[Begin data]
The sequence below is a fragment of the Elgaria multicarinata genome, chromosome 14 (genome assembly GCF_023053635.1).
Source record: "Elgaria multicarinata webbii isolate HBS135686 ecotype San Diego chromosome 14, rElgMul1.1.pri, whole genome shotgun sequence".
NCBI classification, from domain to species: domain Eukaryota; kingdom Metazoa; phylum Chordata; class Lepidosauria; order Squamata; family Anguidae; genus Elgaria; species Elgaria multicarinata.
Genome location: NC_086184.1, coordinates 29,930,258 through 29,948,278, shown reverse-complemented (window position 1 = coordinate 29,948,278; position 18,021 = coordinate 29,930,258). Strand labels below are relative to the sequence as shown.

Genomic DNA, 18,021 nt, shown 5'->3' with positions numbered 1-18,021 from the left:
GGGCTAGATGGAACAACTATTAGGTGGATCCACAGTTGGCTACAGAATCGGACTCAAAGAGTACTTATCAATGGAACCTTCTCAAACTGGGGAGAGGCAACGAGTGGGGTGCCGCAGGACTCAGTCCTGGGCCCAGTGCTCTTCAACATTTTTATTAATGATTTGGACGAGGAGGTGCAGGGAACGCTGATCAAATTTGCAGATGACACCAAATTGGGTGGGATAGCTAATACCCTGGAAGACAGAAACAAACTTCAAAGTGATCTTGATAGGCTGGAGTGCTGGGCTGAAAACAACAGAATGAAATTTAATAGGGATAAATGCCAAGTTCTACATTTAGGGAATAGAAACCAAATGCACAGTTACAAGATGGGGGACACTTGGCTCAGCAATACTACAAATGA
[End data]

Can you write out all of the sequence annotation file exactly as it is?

The sequence below is a fragment of the Elgaria multicarinata genome, chromosome 14 (genome assembly GCF_023053635.1).
Source record: "Elgaria multicarinata webbii isolate HBS135686 ecotype San Diego chromosome 14, rElgMul1.1.pri, whole genome shotgun sequence".
NCBI classification, from domain to species: domain Eukaryota; kingdom Metazoa; phylum Chordata; class Lepidosauria; order Squamata; family Anguidae; genus Elgaria; species Elgaria multicarinata.
Genome location: NC_086184.1, coordinates 29,930,258 through 29,948,278, shown reverse-complemented (window position 1 = coordinate 29,948,278; position 18,021 = coordinate 29,930,258). Strand labels below are relative to the sequence as shown.

Genomic DNA, 18,021 nt, shown 5'->3' with positions numbered 1-18,021 from the left:
GGGCTAGATGGAACAACTATTAGGTGGATCCACAGTTGGCTACAGAATCGGACTCAAAGAGTACTTATCAATGGAACCTTCTCAAACTGGGGAGAGGCAACGAGTGGGGTGCCGCAGGACTCAGTCCTGGGCCCAGTGCTCTTCAACATTTTTATTAATGATTTGGACGAGGAGGTGCAGGGAACGCTGATCAAATTTGCAGATGACACCAAATTGGGTGGGATAGCTAATACCCTGGAAGACAGAAACAAACTTCAAAGTGATCTTGATAGGCTGGAGTGCTGGGCTGAAAACAACAGAATGAAATTTAATAGGGATAAATGCCAAGTTCTACATTTAGGGAATAGAAACCAAATGCACAGTTACAAGATGGGGGACACTTGGCTCAGCAATACTACAAATGA